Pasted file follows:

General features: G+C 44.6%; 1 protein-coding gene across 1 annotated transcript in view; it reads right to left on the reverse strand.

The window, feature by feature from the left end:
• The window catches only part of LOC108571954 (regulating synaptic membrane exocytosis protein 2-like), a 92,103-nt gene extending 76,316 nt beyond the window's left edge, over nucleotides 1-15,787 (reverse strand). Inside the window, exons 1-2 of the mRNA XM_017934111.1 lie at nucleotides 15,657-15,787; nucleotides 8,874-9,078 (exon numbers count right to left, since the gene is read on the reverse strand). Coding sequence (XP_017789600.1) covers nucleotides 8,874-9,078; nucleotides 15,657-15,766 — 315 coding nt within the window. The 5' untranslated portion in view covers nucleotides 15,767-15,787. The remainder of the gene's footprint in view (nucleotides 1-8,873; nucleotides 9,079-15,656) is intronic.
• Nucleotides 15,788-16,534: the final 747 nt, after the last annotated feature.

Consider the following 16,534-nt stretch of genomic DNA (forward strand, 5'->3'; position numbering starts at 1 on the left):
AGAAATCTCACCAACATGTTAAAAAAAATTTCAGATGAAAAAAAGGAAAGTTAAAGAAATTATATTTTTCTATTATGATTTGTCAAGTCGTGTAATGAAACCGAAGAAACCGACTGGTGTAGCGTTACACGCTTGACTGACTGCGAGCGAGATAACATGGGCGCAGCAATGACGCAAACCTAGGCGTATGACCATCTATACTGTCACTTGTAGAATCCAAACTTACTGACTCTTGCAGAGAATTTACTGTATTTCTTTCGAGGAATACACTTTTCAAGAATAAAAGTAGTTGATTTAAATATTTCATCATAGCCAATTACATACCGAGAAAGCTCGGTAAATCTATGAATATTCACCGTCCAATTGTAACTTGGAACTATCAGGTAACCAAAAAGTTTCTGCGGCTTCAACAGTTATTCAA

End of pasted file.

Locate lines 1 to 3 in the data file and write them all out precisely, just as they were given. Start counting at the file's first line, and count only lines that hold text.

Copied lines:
General features: G+C 44.6%; 1 protein-coding gene across 1 annotated transcript in view; it reads right to left on the reverse strand.

The window, feature by feature from the left end:
• The window catches only part of LOC108571954 (regulating synaptic membrane exocytosis protein 2-like), a 92,103-nt gene extending 76,316 nt beyond the window's left edge, over nucleotides 1-15,787 (reverse strand). Inside the window, exons 1-2 of the mRNA XM_017934111.1 lie at nucleotides 15,657-15,787; nucleotides 8,874-9,078 (exon numbers count right to left, since the gene is read on the reverse strand). Coding sequence (XP_017789600.1) covers nucleotides 8,874-9,078; nucleotides 15,657-15,766 — 315 coding nt within the window. The 5' untranslated portion in view covers nucleotides 15,767-15,787. The remainder of the gene's footprint in view (nucleotides 1-8,873; nucleotides 9,079-15,656) is intronic.